In short, we’ve achieved much higher rates of recovery of the nickel compared to what was assumed in the 2013 PEA. About 4 to 5% higher recoveries, which is very significant towards the production of a significantly higher grade nickel product. So the nickel concentrate we’re producing now consistently grades around 65% nickel versus 13% in the previous study. That, we believe, is going to translate into a much higher value product given the higher purity of nickel in that product and also lead to dramatic reduction in the estimated transport costs to take that product to market.
The next steps for us are sort of two fold. One is we are looking at the leach ability of this nickel concentrate to see if we have a product that is potentially a feedstock into ultimately the production of nickel sulfate. Which is the chemical that goes into electric vehicle batteries. It would be nice to demonstrate, I think, that on a resource this large that the project has the ability and flexibility from a strategic standpoint to produce nickel either for stainless or for the growing EV market. The other piece of work is with respect to we’re now producing an iron ore byproduct and so we want to understand what the potential market for that byproduct would be and fold that into the economics at some point. Which has not yet been contemplated for the project and certainly was not included in the previous economic study.
Bill: So you’re doing the metallurgical work in these studies moving towards your pre-feasibility study. That would be the next logical step?
Martin: The next logical step is likely to be an updated PEA, simply to show the market that this is a project that is very robust and frankly far more robust than the 2013 PEA suggested. 2013 PEA suggested this project needs a nickel price in excess of $9 a pound to be feasible and hit the kind of minimum hurdle rates that would be required for a project of this size. We’re quite confident that a new PEA would show that the project hits those hurdle rates at a much lower nickel price based on the work that we’ve already done today.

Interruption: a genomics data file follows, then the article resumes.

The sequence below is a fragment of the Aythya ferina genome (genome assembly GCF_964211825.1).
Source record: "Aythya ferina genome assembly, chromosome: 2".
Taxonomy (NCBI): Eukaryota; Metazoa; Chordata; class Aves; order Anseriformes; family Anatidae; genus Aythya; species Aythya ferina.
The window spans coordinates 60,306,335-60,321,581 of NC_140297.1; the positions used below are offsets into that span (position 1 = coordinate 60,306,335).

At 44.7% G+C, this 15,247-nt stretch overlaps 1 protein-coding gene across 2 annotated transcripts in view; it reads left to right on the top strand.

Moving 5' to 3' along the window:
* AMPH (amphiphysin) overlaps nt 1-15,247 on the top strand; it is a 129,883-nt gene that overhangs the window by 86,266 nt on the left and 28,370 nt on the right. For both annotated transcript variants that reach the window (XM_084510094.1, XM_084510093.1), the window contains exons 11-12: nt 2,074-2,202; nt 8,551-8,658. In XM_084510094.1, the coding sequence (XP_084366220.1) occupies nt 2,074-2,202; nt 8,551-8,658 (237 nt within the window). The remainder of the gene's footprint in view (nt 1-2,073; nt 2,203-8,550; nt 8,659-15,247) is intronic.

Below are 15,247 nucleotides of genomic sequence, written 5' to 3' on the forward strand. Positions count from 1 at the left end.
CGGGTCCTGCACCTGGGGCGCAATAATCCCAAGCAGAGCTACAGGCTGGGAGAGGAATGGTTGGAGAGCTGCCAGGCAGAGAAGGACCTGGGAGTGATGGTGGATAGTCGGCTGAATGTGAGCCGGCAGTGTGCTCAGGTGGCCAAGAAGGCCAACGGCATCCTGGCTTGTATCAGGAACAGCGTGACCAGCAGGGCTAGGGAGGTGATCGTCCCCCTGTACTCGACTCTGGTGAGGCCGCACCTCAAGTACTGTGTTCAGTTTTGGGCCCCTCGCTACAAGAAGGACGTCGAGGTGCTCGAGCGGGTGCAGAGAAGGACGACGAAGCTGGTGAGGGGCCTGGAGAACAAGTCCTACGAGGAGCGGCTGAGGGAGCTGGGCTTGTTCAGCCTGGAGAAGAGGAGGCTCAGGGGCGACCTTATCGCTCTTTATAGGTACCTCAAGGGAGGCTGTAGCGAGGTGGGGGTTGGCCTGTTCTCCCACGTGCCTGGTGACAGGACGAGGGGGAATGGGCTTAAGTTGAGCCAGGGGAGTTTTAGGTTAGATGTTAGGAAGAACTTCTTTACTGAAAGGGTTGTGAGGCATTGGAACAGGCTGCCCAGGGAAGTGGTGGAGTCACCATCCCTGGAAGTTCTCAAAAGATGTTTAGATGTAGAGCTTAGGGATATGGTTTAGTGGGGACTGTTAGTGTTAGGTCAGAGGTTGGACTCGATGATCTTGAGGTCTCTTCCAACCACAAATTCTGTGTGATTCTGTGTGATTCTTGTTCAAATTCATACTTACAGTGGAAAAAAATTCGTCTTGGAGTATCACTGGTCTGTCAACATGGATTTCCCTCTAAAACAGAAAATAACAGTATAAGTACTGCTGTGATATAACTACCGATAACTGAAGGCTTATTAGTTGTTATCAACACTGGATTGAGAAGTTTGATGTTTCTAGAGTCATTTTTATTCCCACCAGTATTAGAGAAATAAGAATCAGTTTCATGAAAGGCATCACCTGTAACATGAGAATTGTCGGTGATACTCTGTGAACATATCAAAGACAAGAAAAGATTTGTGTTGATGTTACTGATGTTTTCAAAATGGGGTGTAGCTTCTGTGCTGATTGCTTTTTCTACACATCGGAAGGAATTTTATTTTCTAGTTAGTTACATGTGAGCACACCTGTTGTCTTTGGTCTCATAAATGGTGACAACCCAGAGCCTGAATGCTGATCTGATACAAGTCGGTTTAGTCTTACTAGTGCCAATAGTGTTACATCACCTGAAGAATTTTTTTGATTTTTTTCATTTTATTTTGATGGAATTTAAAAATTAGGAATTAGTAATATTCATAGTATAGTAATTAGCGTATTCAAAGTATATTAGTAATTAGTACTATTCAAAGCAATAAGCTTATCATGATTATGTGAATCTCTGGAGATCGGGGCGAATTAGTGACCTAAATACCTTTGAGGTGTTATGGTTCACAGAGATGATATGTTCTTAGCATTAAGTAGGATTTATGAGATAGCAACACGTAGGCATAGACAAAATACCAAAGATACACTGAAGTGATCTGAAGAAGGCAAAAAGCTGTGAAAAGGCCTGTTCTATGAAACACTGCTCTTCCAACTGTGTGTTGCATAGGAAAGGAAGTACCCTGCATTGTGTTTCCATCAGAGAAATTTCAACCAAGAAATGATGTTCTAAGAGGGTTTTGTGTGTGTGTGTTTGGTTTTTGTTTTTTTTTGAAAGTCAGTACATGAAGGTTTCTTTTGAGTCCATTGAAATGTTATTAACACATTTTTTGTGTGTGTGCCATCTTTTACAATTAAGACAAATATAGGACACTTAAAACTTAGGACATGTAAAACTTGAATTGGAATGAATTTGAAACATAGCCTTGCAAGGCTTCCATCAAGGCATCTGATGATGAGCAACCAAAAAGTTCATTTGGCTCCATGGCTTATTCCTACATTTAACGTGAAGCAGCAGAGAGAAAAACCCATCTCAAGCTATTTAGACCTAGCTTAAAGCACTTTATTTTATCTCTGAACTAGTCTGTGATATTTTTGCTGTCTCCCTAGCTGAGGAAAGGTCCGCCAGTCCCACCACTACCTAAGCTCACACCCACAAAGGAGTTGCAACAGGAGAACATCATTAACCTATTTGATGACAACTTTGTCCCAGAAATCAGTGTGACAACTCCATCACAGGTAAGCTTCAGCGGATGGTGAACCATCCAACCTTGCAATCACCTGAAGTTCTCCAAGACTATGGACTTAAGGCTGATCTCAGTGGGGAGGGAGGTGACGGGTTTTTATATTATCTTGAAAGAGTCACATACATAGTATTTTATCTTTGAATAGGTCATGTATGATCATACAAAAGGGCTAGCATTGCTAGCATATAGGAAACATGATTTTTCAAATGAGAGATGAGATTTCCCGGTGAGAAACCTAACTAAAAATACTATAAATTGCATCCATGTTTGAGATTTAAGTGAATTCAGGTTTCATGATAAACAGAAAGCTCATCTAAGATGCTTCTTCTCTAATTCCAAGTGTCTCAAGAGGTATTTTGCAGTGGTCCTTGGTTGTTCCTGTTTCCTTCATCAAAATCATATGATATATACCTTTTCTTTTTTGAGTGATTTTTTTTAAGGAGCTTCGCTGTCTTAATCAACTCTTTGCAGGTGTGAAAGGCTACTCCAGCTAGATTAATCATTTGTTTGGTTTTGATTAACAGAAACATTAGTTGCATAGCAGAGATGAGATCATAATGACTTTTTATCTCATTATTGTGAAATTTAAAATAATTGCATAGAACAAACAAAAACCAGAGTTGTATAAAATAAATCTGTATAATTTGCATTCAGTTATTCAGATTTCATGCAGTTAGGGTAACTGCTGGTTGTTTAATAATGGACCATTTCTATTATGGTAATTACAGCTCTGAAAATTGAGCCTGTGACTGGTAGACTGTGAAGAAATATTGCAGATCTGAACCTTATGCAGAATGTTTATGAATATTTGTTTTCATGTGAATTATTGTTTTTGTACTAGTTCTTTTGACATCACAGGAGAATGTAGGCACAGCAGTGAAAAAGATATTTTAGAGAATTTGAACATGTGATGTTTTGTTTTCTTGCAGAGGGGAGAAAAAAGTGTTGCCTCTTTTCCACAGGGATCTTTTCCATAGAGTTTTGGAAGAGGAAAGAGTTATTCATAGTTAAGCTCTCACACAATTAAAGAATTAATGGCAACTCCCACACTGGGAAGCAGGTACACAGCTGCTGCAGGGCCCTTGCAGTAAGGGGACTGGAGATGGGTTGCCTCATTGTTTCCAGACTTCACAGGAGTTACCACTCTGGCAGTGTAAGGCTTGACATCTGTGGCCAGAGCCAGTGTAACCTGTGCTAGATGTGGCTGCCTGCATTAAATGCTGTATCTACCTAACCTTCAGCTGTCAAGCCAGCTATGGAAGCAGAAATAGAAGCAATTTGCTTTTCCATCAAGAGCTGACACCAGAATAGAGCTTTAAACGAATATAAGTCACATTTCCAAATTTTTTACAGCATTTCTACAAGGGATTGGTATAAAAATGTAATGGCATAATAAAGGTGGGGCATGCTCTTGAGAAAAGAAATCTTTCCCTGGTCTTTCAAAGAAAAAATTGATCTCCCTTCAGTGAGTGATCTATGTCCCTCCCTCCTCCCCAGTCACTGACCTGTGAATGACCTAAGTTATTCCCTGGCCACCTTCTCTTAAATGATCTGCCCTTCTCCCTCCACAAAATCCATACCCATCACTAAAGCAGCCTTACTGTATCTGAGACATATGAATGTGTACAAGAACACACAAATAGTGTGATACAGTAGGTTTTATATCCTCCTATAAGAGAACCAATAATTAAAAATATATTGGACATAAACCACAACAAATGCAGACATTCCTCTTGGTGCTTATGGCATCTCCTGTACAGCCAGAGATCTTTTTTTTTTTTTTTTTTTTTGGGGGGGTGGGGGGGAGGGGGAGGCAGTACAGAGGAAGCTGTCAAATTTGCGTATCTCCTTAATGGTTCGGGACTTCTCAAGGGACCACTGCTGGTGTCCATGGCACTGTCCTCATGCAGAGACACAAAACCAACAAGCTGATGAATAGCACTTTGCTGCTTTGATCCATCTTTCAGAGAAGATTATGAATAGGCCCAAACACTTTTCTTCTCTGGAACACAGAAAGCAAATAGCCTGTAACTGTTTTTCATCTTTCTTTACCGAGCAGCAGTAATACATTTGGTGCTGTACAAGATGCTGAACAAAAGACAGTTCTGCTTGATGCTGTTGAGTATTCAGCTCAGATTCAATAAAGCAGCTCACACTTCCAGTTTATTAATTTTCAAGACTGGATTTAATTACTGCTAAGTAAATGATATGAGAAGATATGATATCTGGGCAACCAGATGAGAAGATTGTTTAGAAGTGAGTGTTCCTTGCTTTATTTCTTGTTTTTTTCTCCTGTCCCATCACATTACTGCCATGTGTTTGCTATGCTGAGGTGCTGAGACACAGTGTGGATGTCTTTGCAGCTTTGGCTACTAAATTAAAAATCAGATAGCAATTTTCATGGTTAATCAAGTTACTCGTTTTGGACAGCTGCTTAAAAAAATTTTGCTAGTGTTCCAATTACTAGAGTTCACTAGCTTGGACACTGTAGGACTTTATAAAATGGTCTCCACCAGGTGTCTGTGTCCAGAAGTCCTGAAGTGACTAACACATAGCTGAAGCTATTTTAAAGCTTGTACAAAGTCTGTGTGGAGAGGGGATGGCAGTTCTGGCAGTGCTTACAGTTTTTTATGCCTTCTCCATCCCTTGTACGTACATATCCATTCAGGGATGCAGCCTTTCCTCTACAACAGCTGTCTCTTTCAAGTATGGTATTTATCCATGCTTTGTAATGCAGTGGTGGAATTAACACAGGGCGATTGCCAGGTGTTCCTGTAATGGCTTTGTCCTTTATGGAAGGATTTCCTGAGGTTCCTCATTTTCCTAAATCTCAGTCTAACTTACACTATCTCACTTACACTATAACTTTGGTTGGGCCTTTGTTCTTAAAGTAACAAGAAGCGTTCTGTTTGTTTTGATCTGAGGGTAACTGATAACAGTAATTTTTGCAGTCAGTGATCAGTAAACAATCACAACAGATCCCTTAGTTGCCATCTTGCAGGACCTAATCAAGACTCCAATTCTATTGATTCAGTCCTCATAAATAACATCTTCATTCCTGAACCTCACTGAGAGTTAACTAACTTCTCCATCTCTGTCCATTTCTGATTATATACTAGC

Bill: Do you have an NPV calculated at the current price of nickel?
Martin: We do not. You know, for internal purposes we keep kind of a study kind of live, but it’s not something we’re able to put into the public domain as of yet.
Bill: Okay and Martin, moving forward, what does the treasury look like for the company?
Martin: Yeah, so our cash and working capital is in the area of just under a million dollars Canadian. We will probably end 2019 with around $700,000 in the bank or so. We have maintained a very, very modest burn rate over the last couple of years. I’ve done desktop work and metallurgical work that’s added a lot of value for low cost. So based on our current cash position, we estimate that we’ve got enough funds to last us through likely to the fourth quarter of 2020.
Bill: All right, well you’ve been listening to Martin Turenne, the CEO and president and director of FPX Nickel Corp. You can find more information about Martin’s company at www.FPXnickel.com and the company trades on the TSX-V under the ticker FPX. Martin, I appreciate your insights. Thanks for taking the time and coming on the show.
Martin: Thanks bill. Much appreciated.